Sunday, October 25, 2009

the small voice of history, uncannily present

This is an extract from a paper I gave last week at the South Asia Graduate Student Forum at Columbia.

... Nanhe Miyan is the name of the first jinn which is encountered on entering Firoz Shah Kotla. His place is a small alcove just off what would have been a large entry gate to the citadel... Nanhe Miyan was a name known in eighteenth century Delhi and Lucknow, as Intizar Husain tells us in his literary memoir of Delhi, Dilli Tha Jiska Naam[That Which Was Named Delhi].

“There were some special named jinns who had achieved a lot of fame among the ladies. They were Shah Dariya, Shah Sikandar, Zain KhaN, Sadar e JahaN, Nanhe Miyan, Chahaltan; but the most fame was achieved by Shaikh Saddu. Mention of this can be found in the satire of Sauda [1713-1781]. Rangeen [1755-1835] has also given a reference to this –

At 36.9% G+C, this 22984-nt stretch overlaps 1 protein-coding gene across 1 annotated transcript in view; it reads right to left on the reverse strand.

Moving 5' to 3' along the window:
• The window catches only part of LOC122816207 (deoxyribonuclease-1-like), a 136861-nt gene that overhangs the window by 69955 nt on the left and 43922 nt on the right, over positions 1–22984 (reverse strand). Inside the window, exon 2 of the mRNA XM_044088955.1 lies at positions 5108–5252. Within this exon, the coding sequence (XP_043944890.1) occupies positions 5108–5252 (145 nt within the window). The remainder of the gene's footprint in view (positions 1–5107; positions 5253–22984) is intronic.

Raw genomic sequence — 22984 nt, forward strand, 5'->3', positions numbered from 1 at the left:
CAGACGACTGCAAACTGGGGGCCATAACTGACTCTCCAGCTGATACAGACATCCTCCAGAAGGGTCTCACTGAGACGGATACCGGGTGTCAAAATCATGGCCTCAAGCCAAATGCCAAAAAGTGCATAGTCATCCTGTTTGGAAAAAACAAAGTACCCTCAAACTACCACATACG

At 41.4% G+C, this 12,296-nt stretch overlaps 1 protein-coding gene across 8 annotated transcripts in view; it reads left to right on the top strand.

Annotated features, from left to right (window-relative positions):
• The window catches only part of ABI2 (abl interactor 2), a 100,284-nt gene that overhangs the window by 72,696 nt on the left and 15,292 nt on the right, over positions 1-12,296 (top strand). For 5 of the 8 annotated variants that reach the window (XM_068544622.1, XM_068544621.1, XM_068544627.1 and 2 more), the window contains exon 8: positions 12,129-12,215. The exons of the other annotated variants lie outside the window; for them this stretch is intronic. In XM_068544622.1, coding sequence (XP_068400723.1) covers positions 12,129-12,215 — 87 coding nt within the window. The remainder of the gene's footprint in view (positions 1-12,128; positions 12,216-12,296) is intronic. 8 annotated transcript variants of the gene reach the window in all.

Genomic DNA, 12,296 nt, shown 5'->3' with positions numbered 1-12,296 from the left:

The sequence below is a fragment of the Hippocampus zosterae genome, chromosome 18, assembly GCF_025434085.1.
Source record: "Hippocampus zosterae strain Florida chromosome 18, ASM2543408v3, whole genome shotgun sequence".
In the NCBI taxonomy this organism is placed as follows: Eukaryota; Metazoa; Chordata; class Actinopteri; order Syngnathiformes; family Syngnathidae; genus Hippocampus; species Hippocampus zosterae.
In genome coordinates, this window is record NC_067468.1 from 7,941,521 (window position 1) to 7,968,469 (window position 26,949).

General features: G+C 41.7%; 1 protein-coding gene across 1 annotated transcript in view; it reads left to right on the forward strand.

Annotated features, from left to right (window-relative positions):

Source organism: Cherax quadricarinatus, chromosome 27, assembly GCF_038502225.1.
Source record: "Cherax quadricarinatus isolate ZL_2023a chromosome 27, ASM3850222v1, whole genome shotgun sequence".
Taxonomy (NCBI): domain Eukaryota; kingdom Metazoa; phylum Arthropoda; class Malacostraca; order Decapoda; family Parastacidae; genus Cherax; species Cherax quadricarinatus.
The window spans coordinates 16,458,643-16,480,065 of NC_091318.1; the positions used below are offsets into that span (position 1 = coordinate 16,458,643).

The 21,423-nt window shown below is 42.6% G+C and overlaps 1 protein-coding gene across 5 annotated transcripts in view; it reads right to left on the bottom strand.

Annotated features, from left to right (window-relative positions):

Kisi ko ji se hai iKhlas Shaikh Saddu se
Kahe hai aap ko Nanhe Miyan ki haram koi

Someone is sincerely devoted to Shaikh Saddu with their life
Someone calls themselves the sanctuary of Nanhe Miyan

It seems that the celebrity of Shaikh Saddu and Nanhe Miyan was from Delhi to Lucknow (Husain 2005, 115-116).” What might have been the subject of satire in late Mughal Delhi and Lucknow, and later, a subject of censure for the reformist Hali in the 19th century (see Minault 1984), is a source of wonder to me. In a city destroyed repeatedly, the name of a jinn survives. And what an apt name it is too. Nanhe MiyaN. Little Mister. The small voice of history. The presence of the jinn makes possible an archive of the disquiet of the contemporary city, the stories of grief and loss and longing, the stories of the everyday injustices of working class life, which never make it to the newspapers...
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